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North suburban man’s COVID mortgage forbearance nightmare

The plans are being extended for many borrowers in hopes the economy improves. But Gregg Pupecki got a big shock when his loan servicer demanded a lump-sum repayment.

Gregg Pupecki’s house in Beach Park. Pupecki was surprised to get a demand for immediate payment from his loan servicer even though he’s on a pandemic forbearance plan.
Gregg Pupecki’s house in Beach Park. Pupecki was surprised to get a demand for immediate payment from his loan servicer even though he’s on a pandemic forbearance plan.
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Like millions of homeowners, Gregg Pupecki of Beach Park accepted mortgage forbearance — an interest-free pause in his payments — during the coronavirus pandemic.

A first-time homeowner, Pupecki loves his two-story house, which he bought in 2012. So he paid attention when he got a notice from his loan servicer in February demanding an immediate payment of $12,475 “to bring your loan current.”

“Failure … may result in fees and the loss of your home due to foreclosure,” the document read.

His original lender, Chase Bank, offered the forbearance — essentially a pause in having to make the payments on his 30-year mortgage without racking up extra interest or hurting his credit — on his FHA-backed loan.

Sometime later, the loan was transferred to Midland Mortgage of Oklahoma City, and it demanded that all of the forbearance payments be made immediately.

After the Chicago Sun-Times contacted Midland’s corporate parent, MidFirst Bank, the loan servicer withdrew the demand and offered Pupecki what federal law requires in his case: a choice to either exit forbearance and put the unpaid payments at the back of his loan interest-free or to stay on forbearance for another three months, with the option, if Pupecki wanted, for three months more.

After consulting a housing counselor, he decided to stay on for at least another 90 days while he waits for his industry to come back to life.

“It was supposed to help you,” the far north suburban resident says of the COVID-19 mortgage forbearance he’d accepted last spring following the loss of his job at a marina last year when the economy nosedived.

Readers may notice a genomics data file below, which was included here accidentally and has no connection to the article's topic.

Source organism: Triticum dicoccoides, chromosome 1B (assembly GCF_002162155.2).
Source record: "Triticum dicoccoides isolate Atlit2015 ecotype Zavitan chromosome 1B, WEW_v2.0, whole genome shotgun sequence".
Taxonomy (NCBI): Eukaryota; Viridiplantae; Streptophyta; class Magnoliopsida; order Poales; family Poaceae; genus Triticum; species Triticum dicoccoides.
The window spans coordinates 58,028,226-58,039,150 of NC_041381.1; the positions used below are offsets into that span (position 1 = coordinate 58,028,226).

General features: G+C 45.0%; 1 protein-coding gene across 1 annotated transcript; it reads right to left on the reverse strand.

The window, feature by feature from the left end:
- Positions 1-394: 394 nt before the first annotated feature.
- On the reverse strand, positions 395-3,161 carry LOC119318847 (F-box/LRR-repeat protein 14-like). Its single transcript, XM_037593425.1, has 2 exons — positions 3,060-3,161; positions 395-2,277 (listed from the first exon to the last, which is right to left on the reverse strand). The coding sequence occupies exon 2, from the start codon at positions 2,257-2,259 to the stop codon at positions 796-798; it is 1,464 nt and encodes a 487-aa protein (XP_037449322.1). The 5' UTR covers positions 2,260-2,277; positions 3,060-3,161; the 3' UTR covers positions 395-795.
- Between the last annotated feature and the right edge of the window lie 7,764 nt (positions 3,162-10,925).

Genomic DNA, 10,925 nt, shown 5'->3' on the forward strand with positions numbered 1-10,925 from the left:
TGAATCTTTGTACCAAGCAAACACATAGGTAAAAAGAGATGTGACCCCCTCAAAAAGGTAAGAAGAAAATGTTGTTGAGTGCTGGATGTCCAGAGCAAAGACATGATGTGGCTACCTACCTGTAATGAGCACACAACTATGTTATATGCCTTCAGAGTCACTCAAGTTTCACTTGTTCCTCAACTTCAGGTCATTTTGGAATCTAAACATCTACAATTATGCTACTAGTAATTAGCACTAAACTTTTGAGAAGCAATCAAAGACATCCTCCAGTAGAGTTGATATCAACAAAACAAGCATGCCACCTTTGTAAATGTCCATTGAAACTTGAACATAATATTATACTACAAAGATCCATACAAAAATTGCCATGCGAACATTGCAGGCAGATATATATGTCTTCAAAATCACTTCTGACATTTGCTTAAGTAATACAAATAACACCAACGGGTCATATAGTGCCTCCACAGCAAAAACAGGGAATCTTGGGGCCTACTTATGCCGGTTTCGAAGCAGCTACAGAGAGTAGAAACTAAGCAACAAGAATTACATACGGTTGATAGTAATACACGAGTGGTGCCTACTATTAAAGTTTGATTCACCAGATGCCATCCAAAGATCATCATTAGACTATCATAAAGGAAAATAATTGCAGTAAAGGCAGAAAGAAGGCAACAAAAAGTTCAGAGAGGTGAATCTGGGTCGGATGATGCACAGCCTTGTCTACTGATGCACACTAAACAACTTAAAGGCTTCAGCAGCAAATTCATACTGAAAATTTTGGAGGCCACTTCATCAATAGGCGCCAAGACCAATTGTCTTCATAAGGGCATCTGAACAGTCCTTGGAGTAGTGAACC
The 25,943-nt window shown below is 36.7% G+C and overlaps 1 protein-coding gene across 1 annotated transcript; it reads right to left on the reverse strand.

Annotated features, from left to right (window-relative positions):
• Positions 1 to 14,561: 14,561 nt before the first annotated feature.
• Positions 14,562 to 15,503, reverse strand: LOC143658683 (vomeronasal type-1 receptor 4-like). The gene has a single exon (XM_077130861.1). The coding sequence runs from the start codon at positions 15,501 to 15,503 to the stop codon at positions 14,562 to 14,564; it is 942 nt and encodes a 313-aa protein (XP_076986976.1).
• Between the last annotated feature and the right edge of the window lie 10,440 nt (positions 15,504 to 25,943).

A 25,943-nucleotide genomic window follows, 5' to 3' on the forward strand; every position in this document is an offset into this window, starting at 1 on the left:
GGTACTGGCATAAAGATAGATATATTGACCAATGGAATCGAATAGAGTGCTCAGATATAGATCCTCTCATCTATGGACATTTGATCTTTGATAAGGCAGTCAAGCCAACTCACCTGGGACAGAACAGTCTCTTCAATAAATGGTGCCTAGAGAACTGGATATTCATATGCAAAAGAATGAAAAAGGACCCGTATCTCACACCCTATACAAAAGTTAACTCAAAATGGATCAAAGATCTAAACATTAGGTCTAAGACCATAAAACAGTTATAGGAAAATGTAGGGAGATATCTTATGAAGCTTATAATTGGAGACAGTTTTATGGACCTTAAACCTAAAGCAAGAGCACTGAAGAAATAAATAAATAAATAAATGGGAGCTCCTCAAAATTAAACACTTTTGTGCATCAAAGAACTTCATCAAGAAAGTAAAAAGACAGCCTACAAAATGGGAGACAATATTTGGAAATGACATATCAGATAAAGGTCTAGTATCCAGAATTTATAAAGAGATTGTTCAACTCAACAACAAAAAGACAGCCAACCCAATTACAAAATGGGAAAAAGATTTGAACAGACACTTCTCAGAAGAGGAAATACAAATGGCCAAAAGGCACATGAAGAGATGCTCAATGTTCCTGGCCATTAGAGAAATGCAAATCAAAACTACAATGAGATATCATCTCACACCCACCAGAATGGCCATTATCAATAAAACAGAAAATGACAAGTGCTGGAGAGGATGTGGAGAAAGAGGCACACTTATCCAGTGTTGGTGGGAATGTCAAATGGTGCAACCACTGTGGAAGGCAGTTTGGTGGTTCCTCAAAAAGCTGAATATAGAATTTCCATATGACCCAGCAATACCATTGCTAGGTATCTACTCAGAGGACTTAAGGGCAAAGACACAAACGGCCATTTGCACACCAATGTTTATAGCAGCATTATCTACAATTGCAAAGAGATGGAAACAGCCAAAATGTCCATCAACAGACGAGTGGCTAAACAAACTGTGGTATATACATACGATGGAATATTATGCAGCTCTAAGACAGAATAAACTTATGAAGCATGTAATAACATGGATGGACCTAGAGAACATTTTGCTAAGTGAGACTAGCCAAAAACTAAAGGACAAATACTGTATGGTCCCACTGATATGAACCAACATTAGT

When he saw that his new loan servicer was demanding a lump-sum repayment, he says, “I was, like: That’s not helpful.”

Beach Park homeowner Gregg Pupecki.
Beach Park homeowner Gregg Pupecki.
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The bank didn’t respond to requests for comment.

Pupecki is hardly the only homeowner facing a confusing situation after accepting COVID-19 mortgage forbearance. The federal Consumer Financial Protection Bureau got more than 3,400 consumer complaints in March about mortgages. Its database includes complaints regarding immediate demands for payment, poor communication by loan servicers and even people having had their mortgages placed into forbearance without them having asked for that.

The agency, which estimates there could be 1.7 million delinquent loans by September, is proposing rule changes governing loan servicing to help prevent what it describes as avoidable foreclosures.

“More borrowers are behind on their mortgage than at any time since the height of the Great Recession,” according to Dave Uejio, the agency’s acting director. “Communities of color have been hit hard by the pandemic, and the latest data show that many borrowers are still hurting.”

Congress included the mortgage forbearance provision in the CARES Act it passed in March 2020 after the coronavirus pandemic struck. Under the law, homeowners with federally backed mortgages — such as those backed by Fannie Mae, Freddie Mac, the Federal Housing Administration, the Department of Housing and Urban Development, the Department of Veterans Affairs or the Department of Agriculture — could get forbearance for up to one year without harming their credit or accruing extra interest.

In February, HUD lengthened that one-year limit for certain borrowers, letting them ask for two additional three-month extensions.

Diane Cipollone, a housing expert and consultant with the National Fair Housing Alliance, says borrowers need to understand that, after they resume their normal monthly mortgage payments, the unpaid chunk of money from the forbearance period will sit at the end of their loan and come due as a balloon payment.

That balloon can be handled relatively easily, though, if the homeowner decides to sell before the mortgage is finished or refinances.

The trickiest part for some homeowners is finding a job in time to start resuming their regular monthly payments.

Cipollone urges people to take advantage of free weekly credit reports offered by Equifax, Experian and TransUnion through April 20, 2022. Normally, consumers can get one free report from each agency a year. During the pandemic, that’s been increased to one every week.

“This is significant because some mortgage servicers are incorrectly reporting borrowers as ‘late’ on their payments if they are in a COVID-related forbearance plan,” she says.

About 70% of home loans are federally backed. Many consumers with home loans held by banks or in private securities also accepted forbearance offers, but those aren’t covered by the CARES Act.

Attorney Sarah Bolling Mancini of the National Consumer Law Center worries about borrowers reaching the end of forbearance with no clear idea of what’s next.

Especially with privately held mortgages, Mancini says, “It feels like they are at the whims of the lender or servicer.”